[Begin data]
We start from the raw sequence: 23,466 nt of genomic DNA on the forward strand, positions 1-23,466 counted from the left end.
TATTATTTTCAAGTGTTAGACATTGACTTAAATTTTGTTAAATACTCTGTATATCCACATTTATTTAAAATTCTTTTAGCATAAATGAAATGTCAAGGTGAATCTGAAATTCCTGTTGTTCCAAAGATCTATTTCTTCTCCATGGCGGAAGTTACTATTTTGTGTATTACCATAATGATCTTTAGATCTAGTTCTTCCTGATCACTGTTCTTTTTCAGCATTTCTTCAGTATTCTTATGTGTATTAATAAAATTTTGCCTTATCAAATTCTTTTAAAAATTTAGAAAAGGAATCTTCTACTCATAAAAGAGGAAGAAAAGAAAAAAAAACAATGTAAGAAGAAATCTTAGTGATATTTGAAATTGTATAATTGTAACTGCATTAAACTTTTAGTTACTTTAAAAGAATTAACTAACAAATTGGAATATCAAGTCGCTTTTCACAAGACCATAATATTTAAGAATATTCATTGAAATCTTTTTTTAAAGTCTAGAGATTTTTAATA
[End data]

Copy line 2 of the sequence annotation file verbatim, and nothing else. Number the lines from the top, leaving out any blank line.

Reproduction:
TATTATTTTCAAGTGTTAGACATTGACTTAAATTTTGTTAAATACTCTGTATATCCACATTTATTTAAAATTCTTTTAGCATAAATGAAATGTCAAGGTGAATCTGAAATTCCTGTTGTTCCAAAGATCTATTTCTTCTCCATGGCGGAAGTTACTATTTTGTGTATTACCATAATGATCTTTAGATCTAGTTCTTCCTGATCACTGTTCTTTTTCAGCATTTCTTCAGTATTCTTATGTGTATTAATAAAATTTTGCCTTATCAAATTCTTTTAAAAATTTAGAAAAGGAATCTTCTACTCATAAAAGAGGAAGAAAAGAAAAAAAAACAATGTAAGAAGAAATCTTAGTGATATTTGAAATTGTATAATTGTAACTGCATTAAACTTTTAGTTACTTTAAAAGAATTAACTAACAAATTGGAATATCAAGTCGCTTTTCACAAGACCATAATATTTAAGAATATTCATTGAAATCTTTTTTTAAAGTCTAGAGATTTTTAATA